Hamal is the name of the brightest star in the Aries constellation. It’s a stellar alternative to the popular Jamal.


18. Hesperos

Hesperos is of Greek origin and is the personification of Venus.

Hesperos became a famed name following the poem by Longfellow. However, some will associate the name with the expression “you look like the wreck of Hesperus,” which means disheveled.

19. Hoku

Hoku is a Hawaiian word for “star.”

Hoku sounds as tropical as its birthplace and is suitable for both boys and girls.

20. Holmes

Holmes is an English boy’s name meaning “from the island in the river.”


Holmes is recognizable for the fictional detective, Sherlock Holmes. It’s also the name of a periodic comet, traveling through our solar system.

21. Izar

Izar is of Basque origin and appropriately translates to “star,” as the name was allocated to a binary star in the northern constellation of Boötes.

Izar is usually a girl’s name in Europe, but in the U.S., parents seem to favor it for boys.

22. Janus

Janus is Greek, meaning “gateway.”

Janus was an ancient Roman god who represented transitions and new beginnings. It’s perfect for a baby boy born in the month named after him, January. Janus is also the name of a moon belonging to Saturn.

23. Jupiter

Jupiter was the chief Roman god, equivalent to Zeus in Greek mythology.

Jupiter is the name of the fifth planet from the sun. The name was considered too grandiose or hippie-like for a mortal boy. But times are changing, and Jupiter is beginning to gain popularity in the U.S.

24. Kepler

Kepler is of German origin.


Kepler, pronounced kep-luhr, was the name of a 17th-century polymath, Johannes Kepler, who unearthed the laws of planetary motion. It’s a favored surname in Germany but could be a cute name for a baby boy in the U.S.

25. Kuiper

Kuiper is of Dutch roots and means “cooper.” Kuiper is pronounced ky-per. It’s often translated to Cooper in English-speaking countries.

Kuiper is the name of a small band of space rocks, floating near Neptune. It’s also the surname of a famous astronomer who founded the Lunar and Planetary Lab in Arizona, Gerald Kuiper.

26. Leo

Leo is of Latin and German roots and means “lion.”

Leo has been a popular name since the time of the Romans. It has always been a favorable nickname for boys named Leon, Leopold, and Leonardo.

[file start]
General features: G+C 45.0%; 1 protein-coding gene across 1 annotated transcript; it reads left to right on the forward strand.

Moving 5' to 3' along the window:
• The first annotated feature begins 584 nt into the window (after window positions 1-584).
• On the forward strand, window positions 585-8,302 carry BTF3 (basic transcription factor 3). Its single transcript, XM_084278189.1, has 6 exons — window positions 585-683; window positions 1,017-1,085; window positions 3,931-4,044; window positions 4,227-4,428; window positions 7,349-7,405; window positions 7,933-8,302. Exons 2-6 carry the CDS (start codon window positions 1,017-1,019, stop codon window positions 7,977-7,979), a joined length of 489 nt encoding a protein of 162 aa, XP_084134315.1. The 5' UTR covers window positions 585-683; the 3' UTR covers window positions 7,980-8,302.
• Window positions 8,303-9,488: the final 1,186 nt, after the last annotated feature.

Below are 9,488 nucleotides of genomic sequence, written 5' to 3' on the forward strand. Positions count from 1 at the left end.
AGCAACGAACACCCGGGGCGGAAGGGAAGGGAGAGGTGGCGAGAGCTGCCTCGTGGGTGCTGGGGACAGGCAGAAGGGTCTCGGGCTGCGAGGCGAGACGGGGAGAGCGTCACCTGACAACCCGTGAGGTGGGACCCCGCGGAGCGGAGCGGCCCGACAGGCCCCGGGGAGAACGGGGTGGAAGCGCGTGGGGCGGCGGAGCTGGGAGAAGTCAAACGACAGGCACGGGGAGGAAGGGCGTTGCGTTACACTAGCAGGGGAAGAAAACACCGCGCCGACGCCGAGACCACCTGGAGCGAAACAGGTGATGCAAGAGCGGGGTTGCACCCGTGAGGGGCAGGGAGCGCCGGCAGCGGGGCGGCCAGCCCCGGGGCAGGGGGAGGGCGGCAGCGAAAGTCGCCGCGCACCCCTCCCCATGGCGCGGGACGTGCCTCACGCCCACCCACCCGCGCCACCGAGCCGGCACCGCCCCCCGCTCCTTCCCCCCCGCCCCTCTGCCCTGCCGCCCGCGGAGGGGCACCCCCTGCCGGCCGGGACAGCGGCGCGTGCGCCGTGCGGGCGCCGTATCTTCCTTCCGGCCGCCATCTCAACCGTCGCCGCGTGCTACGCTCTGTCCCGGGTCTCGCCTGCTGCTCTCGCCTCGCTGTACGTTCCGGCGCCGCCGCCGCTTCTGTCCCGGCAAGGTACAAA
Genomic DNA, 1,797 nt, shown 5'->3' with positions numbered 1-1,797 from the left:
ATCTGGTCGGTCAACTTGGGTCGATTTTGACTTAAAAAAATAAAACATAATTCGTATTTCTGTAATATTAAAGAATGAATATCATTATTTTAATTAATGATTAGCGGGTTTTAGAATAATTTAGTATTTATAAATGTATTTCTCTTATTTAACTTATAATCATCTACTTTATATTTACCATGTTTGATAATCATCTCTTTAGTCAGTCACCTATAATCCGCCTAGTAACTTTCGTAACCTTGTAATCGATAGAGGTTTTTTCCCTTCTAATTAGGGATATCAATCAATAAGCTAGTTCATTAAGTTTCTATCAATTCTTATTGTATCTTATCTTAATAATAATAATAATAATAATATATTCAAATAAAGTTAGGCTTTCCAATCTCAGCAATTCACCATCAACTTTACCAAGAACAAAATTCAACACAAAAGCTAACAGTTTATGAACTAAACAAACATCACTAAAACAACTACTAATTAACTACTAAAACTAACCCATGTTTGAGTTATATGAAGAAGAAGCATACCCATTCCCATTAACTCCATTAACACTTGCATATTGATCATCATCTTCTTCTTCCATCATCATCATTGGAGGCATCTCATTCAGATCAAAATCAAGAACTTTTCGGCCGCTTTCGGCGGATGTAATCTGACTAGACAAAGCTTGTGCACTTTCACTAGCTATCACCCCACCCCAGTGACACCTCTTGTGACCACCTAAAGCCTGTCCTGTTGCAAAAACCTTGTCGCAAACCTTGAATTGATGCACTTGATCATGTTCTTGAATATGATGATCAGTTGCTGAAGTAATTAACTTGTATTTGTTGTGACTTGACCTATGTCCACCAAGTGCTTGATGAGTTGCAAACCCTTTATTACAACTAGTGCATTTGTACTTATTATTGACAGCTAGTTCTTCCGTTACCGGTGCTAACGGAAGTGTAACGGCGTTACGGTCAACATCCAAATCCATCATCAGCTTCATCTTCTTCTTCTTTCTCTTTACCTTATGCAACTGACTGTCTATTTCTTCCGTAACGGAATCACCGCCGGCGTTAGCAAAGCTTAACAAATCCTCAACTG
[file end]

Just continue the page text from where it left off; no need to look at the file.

Most of us associate Leo with an astrological star sign, and a northern constellation depicting a lion.

27. Lintang

Lintang is an Indonesian name that translates to “star.”

Although Lintang has an original sound to it, it might be too exotic for a Western-world baby. Still, it has a stellar meaning and could work as an intriguing middle name.

28. Meteor

Meteor is an English name that astronomers give to small metallic or rocky bodies that shoot through the galaxy.

Meteors are slightly smaller than asteroids. This name would undoubtedly be unique within your child’s peer group.

29. Namid

Namid is of Native-American roots and means “star dancer.”

Namid is a beautiful name with an even better meaning. It has an exotic, middle-eastern sound to it. It’s a rare name but, with its beautiful translation, it’s attractive and not entirely over the top.

30. Neptune

In Roman mythology, Neptune was the famed god of the sea and earthquakes. He’s the Roman variant of Poseidon.

In astrology, Neptune is the seventh planet from the sun, making it one of the coldest planets in our solar system.

31. Oberon

Oberon is of English origin and translates to “noble” or “bearlike.”

Shakespeare used Oberon for a character in the play, A Midsummer Night’s Dream. Oberon is also a moon belonging to Uranus. If you prefer, you can use the spelling variant, Auberon.

32. Orion

Orion stems from Greek roots.

Orion is famous for being the rising star — the name contains both celestial and mythical overtones. In Greek mythology, Orion was a hunter who pursued the daughters of Atlas, and who was later slain by Artemis. Zeus then placed him as the brightest constellation in the sky.


33. Perseus

Perseus is a prominent name from Greek mythology.

Perseus was a godly hero in Greek legends — he was one of Zeus’ sons. Perhaps the most famous of his victories was beheading the gorgon Medusa and then gifting her head to Athena. In astronomy, Perseus is a constellation found in the northern sky.

34. Phoenix